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Is the Pandemic creating “Zoom Dysmorphia” or Bad Body Images?

Zoom has allowed life to go on in an ever-changing world, but may be affecting the way we see ourselves. Experts are realizing a surge in aesthetic patients citing their appearance on Zoom as a reason to seek non-surgical cosmetic treatments, particularly for acne and wrinkles. A recent analysis of Google search trends during the pandemic showed the terms “acne” and “wrinkles” are increasing in this newly virtual reality. They attributed part of this trend associated   with anxiety and depression, common psychological conditions during quarantine. We suspect the trend may also arise from people constantly seeing themselves on video and becoming more aware of their appearance.

Before Zoom took over as the metric used to value one's appearance, patients used selfies and an arsenal of photo editing apps to create filtered versions of themselves.  Dubbed “Snapchat dysmorphia,” the influx of patients hoping to look more like their edited selves has caused widespread concern for its potential to trigger body dysmorphic disorder. In 2019, 72% of American Academy of Facial Plastic and Reconstructive Surgery members reported seeing patients seeking cosmetic procedures so they could  improve their selfies. In addition, higher levels of engagement on social media have shown to correlate with increased body dissatisfaction. Unlike the still and filtered selfies of social media, Zoom displays an unedited version of oneself in motion, a self-depiction very few people are used to seeing on a daily basis. This may have drastic effects on body dissatisfaction and desire to seek cosmetic procedures.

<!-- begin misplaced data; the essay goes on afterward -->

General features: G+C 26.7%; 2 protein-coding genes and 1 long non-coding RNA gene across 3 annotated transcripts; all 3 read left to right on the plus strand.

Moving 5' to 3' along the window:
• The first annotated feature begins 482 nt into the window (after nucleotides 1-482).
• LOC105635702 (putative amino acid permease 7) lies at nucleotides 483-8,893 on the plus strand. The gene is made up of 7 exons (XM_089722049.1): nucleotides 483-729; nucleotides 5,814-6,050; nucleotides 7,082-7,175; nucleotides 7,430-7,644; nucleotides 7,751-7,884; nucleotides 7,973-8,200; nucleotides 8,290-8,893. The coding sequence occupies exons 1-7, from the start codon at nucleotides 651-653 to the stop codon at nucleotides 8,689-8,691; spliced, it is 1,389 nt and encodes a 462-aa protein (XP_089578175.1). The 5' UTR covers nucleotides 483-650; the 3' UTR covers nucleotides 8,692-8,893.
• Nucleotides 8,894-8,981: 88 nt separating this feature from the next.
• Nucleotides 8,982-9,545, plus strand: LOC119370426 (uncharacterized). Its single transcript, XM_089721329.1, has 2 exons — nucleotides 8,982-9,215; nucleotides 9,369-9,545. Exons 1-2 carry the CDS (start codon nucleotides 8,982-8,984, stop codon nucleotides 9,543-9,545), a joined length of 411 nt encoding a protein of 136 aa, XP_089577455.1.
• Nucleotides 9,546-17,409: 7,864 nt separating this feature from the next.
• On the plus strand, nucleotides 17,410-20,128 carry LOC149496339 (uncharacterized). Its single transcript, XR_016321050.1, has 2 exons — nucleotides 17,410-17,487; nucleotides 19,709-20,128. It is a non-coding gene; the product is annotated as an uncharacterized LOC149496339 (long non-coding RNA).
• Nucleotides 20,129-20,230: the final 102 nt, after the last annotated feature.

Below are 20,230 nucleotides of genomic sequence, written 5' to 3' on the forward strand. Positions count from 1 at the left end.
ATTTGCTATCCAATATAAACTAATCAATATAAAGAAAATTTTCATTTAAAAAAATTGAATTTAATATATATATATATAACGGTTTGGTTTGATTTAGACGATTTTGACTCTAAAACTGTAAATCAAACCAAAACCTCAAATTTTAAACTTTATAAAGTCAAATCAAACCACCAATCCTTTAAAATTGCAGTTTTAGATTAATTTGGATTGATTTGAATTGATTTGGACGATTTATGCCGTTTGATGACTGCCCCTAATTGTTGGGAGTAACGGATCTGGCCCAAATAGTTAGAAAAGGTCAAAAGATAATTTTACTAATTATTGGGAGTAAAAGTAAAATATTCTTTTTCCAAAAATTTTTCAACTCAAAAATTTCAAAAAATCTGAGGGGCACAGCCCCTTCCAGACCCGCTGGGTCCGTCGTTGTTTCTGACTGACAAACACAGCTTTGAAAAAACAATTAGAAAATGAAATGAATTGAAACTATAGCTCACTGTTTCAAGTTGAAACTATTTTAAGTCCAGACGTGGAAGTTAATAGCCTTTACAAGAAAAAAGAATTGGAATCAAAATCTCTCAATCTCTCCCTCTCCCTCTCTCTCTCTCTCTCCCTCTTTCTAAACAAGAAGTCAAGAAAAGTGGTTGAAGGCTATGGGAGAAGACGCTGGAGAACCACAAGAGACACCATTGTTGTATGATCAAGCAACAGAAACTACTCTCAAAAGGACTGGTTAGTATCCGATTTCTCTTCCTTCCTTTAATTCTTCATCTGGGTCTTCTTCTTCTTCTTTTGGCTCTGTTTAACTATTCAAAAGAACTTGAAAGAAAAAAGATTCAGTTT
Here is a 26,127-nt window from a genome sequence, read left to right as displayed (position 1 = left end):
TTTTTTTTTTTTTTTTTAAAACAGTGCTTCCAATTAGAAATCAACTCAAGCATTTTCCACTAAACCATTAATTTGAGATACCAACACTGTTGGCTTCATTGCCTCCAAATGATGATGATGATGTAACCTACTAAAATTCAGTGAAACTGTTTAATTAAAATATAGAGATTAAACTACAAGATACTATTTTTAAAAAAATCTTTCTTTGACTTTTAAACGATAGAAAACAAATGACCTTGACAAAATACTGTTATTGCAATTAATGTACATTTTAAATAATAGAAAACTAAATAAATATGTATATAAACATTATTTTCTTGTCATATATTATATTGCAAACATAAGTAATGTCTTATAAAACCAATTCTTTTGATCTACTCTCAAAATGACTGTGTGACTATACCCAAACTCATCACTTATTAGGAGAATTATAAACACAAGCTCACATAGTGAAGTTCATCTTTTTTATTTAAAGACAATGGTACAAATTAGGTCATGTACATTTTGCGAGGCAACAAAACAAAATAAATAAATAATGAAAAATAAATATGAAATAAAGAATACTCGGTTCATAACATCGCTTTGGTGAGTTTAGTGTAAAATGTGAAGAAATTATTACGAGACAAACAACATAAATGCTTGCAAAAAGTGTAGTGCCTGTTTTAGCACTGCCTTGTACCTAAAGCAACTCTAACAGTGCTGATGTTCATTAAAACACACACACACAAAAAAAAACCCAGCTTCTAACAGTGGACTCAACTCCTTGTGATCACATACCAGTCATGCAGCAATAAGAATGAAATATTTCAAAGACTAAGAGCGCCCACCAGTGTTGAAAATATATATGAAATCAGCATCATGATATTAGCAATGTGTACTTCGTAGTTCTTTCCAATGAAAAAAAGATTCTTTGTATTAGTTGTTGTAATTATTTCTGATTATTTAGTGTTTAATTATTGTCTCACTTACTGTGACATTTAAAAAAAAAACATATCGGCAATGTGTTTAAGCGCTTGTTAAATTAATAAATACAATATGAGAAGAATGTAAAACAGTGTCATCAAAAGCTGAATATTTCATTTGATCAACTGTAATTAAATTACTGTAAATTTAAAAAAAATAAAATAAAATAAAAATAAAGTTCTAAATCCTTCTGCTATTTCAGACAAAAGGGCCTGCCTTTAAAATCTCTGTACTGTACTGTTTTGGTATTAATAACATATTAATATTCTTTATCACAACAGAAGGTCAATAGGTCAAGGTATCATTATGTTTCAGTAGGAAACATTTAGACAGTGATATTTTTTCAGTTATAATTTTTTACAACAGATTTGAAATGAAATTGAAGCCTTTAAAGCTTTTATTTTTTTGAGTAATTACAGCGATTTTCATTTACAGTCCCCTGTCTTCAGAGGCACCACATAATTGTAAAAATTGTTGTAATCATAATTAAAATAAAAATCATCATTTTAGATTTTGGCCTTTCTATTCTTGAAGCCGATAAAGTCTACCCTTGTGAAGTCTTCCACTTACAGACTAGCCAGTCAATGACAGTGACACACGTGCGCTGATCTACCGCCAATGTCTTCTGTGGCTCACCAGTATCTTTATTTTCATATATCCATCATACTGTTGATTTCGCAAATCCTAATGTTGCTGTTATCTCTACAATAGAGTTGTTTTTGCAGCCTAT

So why are webcams so unsettling to users? During real-life conversations, we do not see our faces speaking and displaying emotions, and we certainly do not compare our faces side-by-side to others like we do on video calls. In addition, cameras can distort video quality and create an inaccurate representation of true appearance. One study found that a portrait taken from 12 inches away increases perceived nose size by 30% when compared with that taken at 5 feet.5 Webcams, inevitably recording at shorter focal lengths, tend to produce an overall more rounded face, wider set eyes, and broader nose.6 It is important for patients to recognize the limitations of webcams and understand that they are, at best, a flawed representation of reality.

Feel more confident during your video conferencing with a natural looking improvement to your appearance!  Schedule your complimentary consultation at Defy Nature in New London.

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